The Tech Herald

Security teams left in the dark by current technologies and practices

by Steve Ragan - Oct 17 2011, 14:00

RedSeal, a network security assessment vendor based in San Mateo, California, conducted a series of Q&As during BlackHat and Cisco Live!, which shows that InfoSec teams are in the dark, and feel out gunned by attackers. However, some of the issues are their own doing.

During July (Cisco Live!) and August (BlackHat) 2011, RedSeal spoke to 1,967 InfoSec professionals from all levels, to learn their views on threat assessment, mitigation, and risk posture on their respective networks. The information collected offers a grim, but unsurprising view, of the state of risk in todayís enterprise.

Here are some of the stats from the various areas represented by the study. Granted, this cross section excludes repeated answers separated by vertical market, and those that focus on the types of solutions offered by RedSeal.

- 75% of security professionals state that hackers have the upper hand with tools and automation

Can anyone be blamed for feeling like this? It seems like there is a new breach or incident reported in the news each week. Yet, most of the automated attacks are preventable. Technologies and policies that assess code development, user and process enforcement, and traffic analysis are all helpful when addressing these types of threats.

The question is where is the business heading? The security tools selected to deal with threats and automated attacks should always match the needs of the business, if they were not implemented as part of the business plan in the first place. It isnít easy, and takes a good deal of research and time, but the efforts are worth it.

The sad part is that in the meantime, many organizations are using patchwork solutions or just dropping appliances on the network, in the hopes that things will work out in the end. This endless cycle can be hard to break, as additional stop-gaps added to the network in order to address the failings of the previously implemented stop-gaps.

- 50% admit they donít know or have no way of knowing how many hosts can be accessed from outside their network

An asset, be it data or hardware, cannot be protected if no one knows it is there, and how it can be accessed by the organization or a criminal. The survey stressed this with many CIOs and CSOs expressing concern over the lack of visibility on their networks.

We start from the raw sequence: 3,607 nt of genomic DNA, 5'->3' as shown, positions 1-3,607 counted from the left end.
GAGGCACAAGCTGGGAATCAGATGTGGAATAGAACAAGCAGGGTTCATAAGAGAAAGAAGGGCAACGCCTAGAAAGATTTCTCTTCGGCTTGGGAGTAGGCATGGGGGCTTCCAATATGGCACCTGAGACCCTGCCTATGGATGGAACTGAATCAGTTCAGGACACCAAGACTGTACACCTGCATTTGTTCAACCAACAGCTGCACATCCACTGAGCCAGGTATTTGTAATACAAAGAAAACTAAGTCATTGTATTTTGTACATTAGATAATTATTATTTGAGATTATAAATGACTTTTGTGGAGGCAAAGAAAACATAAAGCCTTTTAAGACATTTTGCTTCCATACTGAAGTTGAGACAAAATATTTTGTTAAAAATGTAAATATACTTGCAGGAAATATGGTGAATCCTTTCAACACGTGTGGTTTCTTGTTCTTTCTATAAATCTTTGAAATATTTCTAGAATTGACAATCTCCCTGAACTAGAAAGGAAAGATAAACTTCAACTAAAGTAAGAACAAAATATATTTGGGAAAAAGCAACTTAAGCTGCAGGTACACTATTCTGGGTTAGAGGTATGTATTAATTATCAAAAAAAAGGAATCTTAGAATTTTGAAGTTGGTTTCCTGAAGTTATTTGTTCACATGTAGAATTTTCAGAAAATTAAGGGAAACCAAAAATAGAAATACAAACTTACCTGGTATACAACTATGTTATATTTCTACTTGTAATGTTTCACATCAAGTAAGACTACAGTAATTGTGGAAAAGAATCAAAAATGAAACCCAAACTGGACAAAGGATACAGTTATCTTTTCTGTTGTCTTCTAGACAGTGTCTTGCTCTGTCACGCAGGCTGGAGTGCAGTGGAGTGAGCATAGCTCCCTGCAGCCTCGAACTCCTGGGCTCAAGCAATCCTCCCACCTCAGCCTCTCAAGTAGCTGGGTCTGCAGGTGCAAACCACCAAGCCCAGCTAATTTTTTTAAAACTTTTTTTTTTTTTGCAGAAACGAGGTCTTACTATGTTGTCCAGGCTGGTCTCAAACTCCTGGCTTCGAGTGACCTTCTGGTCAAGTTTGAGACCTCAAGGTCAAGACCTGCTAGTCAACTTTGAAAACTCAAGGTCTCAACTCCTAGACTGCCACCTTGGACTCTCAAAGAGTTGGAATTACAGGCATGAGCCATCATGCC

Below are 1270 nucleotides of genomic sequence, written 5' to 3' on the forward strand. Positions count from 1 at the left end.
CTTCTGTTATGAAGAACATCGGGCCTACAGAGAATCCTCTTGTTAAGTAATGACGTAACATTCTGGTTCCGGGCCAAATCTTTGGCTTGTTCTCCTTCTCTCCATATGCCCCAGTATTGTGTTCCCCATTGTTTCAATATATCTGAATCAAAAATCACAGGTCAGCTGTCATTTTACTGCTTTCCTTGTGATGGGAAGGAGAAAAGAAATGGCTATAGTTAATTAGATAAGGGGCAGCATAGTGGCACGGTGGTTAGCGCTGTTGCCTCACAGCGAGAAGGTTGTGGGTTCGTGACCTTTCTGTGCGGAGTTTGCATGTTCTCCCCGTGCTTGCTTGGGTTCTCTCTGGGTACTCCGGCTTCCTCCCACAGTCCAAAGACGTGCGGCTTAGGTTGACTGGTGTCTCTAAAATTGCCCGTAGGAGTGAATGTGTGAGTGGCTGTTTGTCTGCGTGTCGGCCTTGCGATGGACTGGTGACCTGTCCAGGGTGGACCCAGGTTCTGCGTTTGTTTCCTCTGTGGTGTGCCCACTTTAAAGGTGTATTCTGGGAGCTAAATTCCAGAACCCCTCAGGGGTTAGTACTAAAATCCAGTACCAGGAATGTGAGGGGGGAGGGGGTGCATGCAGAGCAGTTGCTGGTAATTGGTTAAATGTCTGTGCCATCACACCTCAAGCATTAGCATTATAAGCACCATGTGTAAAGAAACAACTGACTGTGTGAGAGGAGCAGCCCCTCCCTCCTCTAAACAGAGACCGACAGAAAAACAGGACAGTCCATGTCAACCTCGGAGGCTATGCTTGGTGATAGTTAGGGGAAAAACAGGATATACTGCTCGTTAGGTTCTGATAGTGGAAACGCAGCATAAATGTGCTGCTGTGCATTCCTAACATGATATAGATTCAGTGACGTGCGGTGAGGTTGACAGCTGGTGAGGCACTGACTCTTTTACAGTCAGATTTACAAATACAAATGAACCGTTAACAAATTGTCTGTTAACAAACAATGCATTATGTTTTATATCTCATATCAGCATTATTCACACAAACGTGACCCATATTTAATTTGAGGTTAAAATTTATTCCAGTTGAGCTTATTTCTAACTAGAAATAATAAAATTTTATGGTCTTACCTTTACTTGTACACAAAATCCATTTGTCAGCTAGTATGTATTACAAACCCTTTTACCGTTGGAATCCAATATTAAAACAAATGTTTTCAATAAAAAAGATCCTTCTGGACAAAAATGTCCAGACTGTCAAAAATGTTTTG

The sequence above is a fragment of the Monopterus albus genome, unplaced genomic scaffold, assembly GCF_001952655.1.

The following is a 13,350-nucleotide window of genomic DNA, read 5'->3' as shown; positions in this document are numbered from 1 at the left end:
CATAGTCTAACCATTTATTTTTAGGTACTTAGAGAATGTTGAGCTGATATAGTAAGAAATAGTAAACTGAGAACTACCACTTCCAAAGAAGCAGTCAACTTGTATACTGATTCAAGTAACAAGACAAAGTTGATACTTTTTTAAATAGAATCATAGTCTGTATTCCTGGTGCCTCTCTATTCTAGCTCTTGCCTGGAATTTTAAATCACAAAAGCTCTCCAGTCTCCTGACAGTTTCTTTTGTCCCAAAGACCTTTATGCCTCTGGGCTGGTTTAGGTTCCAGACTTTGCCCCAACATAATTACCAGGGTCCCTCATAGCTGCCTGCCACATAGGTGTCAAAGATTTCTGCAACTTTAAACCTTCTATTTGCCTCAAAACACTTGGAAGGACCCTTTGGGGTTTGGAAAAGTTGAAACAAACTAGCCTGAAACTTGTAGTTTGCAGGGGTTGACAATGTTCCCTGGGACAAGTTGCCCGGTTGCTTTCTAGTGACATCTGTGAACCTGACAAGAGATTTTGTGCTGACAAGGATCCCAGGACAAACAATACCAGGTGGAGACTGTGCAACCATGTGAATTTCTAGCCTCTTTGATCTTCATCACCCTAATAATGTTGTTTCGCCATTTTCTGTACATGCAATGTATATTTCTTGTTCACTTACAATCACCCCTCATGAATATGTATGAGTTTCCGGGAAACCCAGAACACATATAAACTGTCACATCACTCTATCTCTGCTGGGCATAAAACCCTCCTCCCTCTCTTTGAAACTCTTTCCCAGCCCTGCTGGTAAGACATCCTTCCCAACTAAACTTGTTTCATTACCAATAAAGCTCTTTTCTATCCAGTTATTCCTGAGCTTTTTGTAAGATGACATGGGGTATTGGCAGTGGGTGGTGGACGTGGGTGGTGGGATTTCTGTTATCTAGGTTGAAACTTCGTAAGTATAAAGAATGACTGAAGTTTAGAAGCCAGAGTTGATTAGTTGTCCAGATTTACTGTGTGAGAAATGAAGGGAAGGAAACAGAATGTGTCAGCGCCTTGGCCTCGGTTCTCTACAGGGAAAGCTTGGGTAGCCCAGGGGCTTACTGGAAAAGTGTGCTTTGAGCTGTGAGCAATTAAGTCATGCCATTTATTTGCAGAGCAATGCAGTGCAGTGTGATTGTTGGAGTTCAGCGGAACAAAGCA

The thing that was not covered is why there was a failure in identifying important assets in the first place, which could be anything from policy issues to lack of staffing.

- 71% report that their network is at risk due to improperly configured network devices

Aside from product purchases and rapid deployments that can cause issues, why is this allowed to happen in the first place? The network devices were configured to address some sort of need to begin with, if the need is no longer valid, then why would this configuration not change? Instead of looking at appliances to solve the problems, why not look at policies and address changes there?

The answer in most cases is time and money. However, implementing the configurations in the first place were time consuming and costly, so if there are changes, this is all part of the process.

Snapshots:

Surveys like this are a solid view into the state of things, but they are only a snapshot. Many of the problems expressed by the InfoSec professionals can likely be solved without a single purchase, by better leveraging the tools they already have and working with their vendor.

If there is a critical gap, then the needs of the business and the level of risk the gap exposes should be examined. Even then, money should not be carelessly tossed at the problem. Purchases decisions should be weighed on how they fit within the organizationís plans. Not at a single point in time, but for the entirety of the business itself. This will help prevent the cycle of purchases simply for the sake of covering problems with previous purchases.

Risk assessment and mitigation are likely the hardest things about security. They are a process, and are rarely mastered - no matter how many vendors or products flood the market, as no single solution can solve everything. However, if these solutions are applied to the business model, and changes are made only when business needs or risk justifies them; they are the two methodologies that can save the most when it comes to time and money, not to mention the pain of suffering a public security incident.

The entire RedSeal report is here.

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